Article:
Agents of SHIELD
Agents of S.H.I.E.L.D. Review - Episode 3: The Asset

Bob "MovieBob" Chipman | 9 Oct 2013 16:03
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How big of a nerd am I? When the third episode of Marvel's Agents of S.H.I.E.L.D. opened with a highway assault by an unidentified paramilitary team - backed up by an unseen force that seems to yank large objects into the sky - on an 18-wheel truck that turns out to be a high-tech, kitted-out S.H.I.E.L.D. vehicle driven by one Agent Mack (heh); my mind immediately went to U.S. 1. (I wonder if any Atop The Fourth Wall fans had the same reaction?

But while the truck is not, sadly, carrying CB Radio telepath Ulysses Solomon Archer, it is carrying actor Ian Hart as one Dr. Franklin Hall - better known in the Marvel Universe as the gravity-warping supervillain Graviton. Three episodes in, we now have our first guest appearance from the comics who hasn't previously appeared in the movies. Hall, we're informed, was a mentor of FitzSimmons in addition to being a high-value S.H.I.E.L.D. asset, so now it's up to the Agents to find out who took him and mount a rescue.

Up on "The Bus," Ward (the hardcase) has taken over field-training for Skye (the hacker). It's not going well, evidently because if Ward and Skye got along we'd lose opportunity for maudlin back-and-forth dialogue scenes that spell out the thematic arcs of the series and individual episodes: This time, Ward offers that every Agent will have a "defining moment" that determines whether they're cut out for heroism or not; which may as well be a blinking sign reading "This is an important episode for Skye." In the course of this particular session, we learn that Ward has two brothers: An older one who was violently abusive and a younger one who looked to him for protection. (His "family history" was grimly alluded to in the pilot episode.)

There's also a bit more business about not even Skye knowing exactly what her "niche" on the team is yet, which is starting to feel like intrigue for intrigue's sake but at least ties in with the emerging subtext that Coulson is as big believer in unorthodox motivation techniques as Nick Fury is. (He's still annoyed about his trading cards, though.) To wit, Melinda May is still adamant that she doesn't want to be in combat, and feels like she's being nudged to get back in anyway. To make a point, Coulson opts to put himself in the field for this one.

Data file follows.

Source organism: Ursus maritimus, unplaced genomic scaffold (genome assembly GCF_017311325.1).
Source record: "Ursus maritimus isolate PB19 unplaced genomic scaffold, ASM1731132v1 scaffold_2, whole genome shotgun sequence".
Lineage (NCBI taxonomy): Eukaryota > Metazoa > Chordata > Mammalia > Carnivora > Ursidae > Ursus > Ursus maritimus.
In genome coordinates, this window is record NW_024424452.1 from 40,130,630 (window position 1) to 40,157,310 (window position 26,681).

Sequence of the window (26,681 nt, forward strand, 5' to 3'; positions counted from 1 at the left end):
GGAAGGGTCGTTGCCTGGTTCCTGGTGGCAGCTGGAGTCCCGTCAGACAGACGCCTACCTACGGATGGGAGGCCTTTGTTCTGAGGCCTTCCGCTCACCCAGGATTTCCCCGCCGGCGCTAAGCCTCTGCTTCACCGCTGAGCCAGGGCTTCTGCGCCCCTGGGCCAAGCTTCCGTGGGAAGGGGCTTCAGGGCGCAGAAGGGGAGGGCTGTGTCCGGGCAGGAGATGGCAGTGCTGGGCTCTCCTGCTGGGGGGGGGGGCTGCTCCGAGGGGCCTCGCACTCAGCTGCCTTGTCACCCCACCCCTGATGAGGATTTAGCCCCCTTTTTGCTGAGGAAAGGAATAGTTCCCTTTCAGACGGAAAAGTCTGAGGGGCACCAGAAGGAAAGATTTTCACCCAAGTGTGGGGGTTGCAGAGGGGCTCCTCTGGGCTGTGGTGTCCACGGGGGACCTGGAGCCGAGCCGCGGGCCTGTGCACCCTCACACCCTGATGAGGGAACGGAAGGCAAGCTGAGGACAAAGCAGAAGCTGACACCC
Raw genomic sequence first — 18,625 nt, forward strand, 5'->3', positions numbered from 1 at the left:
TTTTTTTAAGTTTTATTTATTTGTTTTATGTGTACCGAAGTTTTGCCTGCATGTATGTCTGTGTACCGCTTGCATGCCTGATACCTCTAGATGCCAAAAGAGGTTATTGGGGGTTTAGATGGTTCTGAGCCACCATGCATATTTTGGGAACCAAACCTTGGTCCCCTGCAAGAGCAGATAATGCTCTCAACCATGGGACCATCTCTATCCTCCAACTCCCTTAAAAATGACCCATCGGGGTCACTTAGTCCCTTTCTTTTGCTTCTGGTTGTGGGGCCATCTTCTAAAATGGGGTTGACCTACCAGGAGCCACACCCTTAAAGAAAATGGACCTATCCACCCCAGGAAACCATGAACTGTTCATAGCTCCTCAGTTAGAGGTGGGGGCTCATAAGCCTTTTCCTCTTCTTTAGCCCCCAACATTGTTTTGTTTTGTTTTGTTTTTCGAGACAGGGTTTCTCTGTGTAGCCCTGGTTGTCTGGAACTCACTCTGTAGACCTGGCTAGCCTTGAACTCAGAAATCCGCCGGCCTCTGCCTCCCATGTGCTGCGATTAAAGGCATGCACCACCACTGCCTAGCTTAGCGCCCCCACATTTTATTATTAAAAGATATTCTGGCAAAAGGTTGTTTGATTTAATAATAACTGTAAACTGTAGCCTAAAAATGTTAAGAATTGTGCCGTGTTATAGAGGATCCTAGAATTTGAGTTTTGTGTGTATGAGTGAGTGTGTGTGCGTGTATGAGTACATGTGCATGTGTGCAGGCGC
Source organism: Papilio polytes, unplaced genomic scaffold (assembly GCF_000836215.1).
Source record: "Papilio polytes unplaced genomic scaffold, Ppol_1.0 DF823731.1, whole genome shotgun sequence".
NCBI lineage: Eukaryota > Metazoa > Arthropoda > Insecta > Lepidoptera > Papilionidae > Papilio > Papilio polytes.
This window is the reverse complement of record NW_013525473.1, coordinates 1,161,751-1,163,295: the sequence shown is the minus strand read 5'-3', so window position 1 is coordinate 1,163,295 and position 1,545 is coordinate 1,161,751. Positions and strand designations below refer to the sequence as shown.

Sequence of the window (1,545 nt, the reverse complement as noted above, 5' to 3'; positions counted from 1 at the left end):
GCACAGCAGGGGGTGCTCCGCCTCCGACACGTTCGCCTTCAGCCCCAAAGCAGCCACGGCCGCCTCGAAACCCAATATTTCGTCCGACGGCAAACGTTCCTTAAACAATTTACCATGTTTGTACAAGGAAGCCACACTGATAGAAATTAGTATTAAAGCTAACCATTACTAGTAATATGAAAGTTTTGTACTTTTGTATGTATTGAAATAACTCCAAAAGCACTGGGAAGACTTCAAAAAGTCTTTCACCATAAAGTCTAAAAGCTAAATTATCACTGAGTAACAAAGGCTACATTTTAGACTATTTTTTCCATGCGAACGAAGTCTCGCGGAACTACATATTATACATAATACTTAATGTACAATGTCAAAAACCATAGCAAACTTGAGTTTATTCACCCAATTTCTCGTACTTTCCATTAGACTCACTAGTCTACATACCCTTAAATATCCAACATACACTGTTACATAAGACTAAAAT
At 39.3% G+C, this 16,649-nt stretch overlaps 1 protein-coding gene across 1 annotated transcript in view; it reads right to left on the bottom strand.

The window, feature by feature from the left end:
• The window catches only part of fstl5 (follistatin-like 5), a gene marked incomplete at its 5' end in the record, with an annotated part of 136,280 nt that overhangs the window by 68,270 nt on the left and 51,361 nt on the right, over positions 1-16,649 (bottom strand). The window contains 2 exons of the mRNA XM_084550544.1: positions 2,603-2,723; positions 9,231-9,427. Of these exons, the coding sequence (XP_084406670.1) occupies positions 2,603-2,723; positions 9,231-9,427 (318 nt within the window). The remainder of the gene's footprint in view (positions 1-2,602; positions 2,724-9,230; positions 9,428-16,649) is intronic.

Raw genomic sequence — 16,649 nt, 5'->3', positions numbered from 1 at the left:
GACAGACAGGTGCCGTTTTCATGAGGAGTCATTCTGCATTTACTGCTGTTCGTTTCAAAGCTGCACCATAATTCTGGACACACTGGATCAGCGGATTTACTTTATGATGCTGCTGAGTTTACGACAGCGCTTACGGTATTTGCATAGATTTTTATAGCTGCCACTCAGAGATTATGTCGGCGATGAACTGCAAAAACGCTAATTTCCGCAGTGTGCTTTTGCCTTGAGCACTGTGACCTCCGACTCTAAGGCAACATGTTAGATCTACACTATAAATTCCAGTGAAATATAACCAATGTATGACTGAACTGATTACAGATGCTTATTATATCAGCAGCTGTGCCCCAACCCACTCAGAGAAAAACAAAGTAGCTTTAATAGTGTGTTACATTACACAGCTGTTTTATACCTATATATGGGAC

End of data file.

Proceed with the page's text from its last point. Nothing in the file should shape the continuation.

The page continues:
"You forget, I have plenty of field experience. With The Avengers."

"Yes. You died."

Incidentally, it's refreshing that this is really the only direct "Hey, remember those movies we're sort-of connected to?" moment this time out, apart from a general reference to S.H.I.E.L.D.'s role in The Battle of New York towards the end. A little bit of that goes a long way.

The investigation, which involves gold bars, Ward and Coulson interrogating a cowboy and a super-rare element called "Gravitonium," ultimately points to a billionaire geo/tech industrialist named Ian Quinn who's kidnapped Dr. Hall to force him to complete a working version of a hypothetical machine that would allow Quinn's company to bend the forces of gravity for profit. He's hiding from international business-regulators in a Maltese compound, so Skye offers to hack herself an e-vite to his Bad Guy Cocktail Party so she can disable security for Coulson and Ward's extraction team. The plan goes just slightly awry, however, when Quinn reveals that he let Skye hack her way into the event - he's a big Rising Tide booster, and he wants to hire her.

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